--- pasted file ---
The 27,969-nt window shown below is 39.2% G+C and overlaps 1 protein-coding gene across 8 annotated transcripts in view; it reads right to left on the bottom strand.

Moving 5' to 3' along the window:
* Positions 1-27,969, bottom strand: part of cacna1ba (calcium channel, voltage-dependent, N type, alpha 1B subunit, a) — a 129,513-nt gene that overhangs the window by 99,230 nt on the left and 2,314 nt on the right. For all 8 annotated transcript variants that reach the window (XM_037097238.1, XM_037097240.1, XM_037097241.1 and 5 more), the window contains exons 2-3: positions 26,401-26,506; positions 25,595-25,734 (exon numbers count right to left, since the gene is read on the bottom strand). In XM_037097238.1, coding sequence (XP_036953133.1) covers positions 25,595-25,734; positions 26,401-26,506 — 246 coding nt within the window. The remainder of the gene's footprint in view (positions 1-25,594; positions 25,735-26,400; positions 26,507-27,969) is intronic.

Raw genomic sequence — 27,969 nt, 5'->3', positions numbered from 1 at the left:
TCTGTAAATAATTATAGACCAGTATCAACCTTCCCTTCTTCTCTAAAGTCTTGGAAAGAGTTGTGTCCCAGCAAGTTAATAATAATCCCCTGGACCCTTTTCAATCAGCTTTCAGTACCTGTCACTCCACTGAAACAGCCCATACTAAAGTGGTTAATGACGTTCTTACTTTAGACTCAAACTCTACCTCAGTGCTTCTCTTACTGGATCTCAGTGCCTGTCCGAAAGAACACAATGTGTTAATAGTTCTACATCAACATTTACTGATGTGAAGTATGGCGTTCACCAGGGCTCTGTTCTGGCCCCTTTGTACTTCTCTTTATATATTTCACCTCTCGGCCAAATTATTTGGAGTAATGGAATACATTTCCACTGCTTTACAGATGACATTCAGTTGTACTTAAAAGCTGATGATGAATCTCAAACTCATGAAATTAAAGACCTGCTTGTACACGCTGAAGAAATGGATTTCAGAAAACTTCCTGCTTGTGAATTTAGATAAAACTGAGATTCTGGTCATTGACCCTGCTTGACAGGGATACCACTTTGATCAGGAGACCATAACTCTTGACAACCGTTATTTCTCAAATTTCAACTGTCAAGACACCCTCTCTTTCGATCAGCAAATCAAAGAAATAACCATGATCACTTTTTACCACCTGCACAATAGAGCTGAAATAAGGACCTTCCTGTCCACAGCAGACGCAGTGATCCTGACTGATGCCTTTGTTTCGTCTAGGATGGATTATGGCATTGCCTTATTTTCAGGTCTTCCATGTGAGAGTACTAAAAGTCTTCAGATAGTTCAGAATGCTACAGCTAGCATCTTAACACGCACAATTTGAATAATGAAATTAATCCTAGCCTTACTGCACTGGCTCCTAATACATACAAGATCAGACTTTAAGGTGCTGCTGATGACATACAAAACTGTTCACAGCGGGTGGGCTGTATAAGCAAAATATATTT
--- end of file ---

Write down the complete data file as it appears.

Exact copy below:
The 27,969-nt window shown below is 39.2% G+C and overlaps 1 protein-coding gene across 8 annotated transcripts in view; it reads right to left on the bottom strand.

Moving 5' to 3' along the window:
* Positions 1-27,969, bottom strand: part of cacna1ba (calcium channel, voltage-dependent, N type, alpha 1B subunit, a) — a 129,513-nt gene that overhangs the window by 99,230 nt on the left and 2,314 nt on the right. For all 8 annotated transcript variants that reach the window (XM_037097238.1, XM_037097240.1, XM_037097241.1 and 5 more), the window contains exons 2-3: positions 26,401-26,506; positions 25,595-25,734 (exon numbers count right to left, since the gene is read on the bottom strand). In XM_037097238.1, coding sequence (XP_036953133.1) covers positions 25,595-25,734; positions 26,401-26,506 — 246 coding nt within the window. The remainder of the gene's footprint in view (positions 1-25,594; positions 25,735-26,400; positions 26,507-27,969) is intronic.

Raw genomic sequence — 27,969 nt, 5'->3', positions numbered from 1 at the left:
TCTGTAAATAATTATAGACCAGTATCAACCTTCCCTTCTTCTCTAAAGTCTTGGAAAGAGTTGTGTCCCAGCAAGTTAATAATAATCCCCTGGACCCTTTTCAATCAGCTTTCAGTACCTGTCACTCCACTGAAACAGCCCATACTAAAGTGGTTAATGACGTTCTTACTTTAGACTCAAACTCTACCTCAGTGCTTCTCTTACTGGATCTCAGTGCCTGTCCGAAAGAACACAATGTGTTAATAGTTCTACATCAACATTTACTGATGTGAAGTATGGCGTTCACCAGGGCTCTGTTCTGGCCCCTTTGTACTTCTCTTTATATATTTCACCTCTCGGCCAAATTATTTGGAGTAATGGAATACATTTCCACTGCTTTACAGATGACATTCAGTTGTACTTAAAAGCTGATGATGAATCTCAAACTCATGAAATTAAAGACCTGCTTGTACACGCTGAAGAAATGGATTTCAGAAAACTTCCTGCTTGTGAATTTAGATAAAACTGAGATTCTGGTCATTGACCCTGCTTGACAGGGATACCACTTTGATCAGGAGACCATAACTCTTGACAACCGTTATTTCTCAAATTTCAACTGTCAAGACACCCTCTCTTTCGATCAGCAAATCAAAGAAATAACCATGATCACTTTTTACCACCTGCACAATAGAGCTGAAATAAGGACCTTCCTGTCCACAGCAGACGCAGTGATCCTGACTGATGCCTTTGTTTCGTCTAGGATGGATTATGGCATTGCCTTATTTTCAGGTCTTCCATGTGAGAGTACTAAAAGTCTTCAGATAGTTCAGAATGCTACAGCTAGCATCTTAACACGCACAATTTGAATAATGAAATTAATCCTAGCCTTACTGCACTGGCTCCTAATACATACAAGATCAGACTTTAAGGTGCTGCTGATGACATACAAAACTGTTCACAGCGGGTGGGCTGTATAAGCAAAATATATTT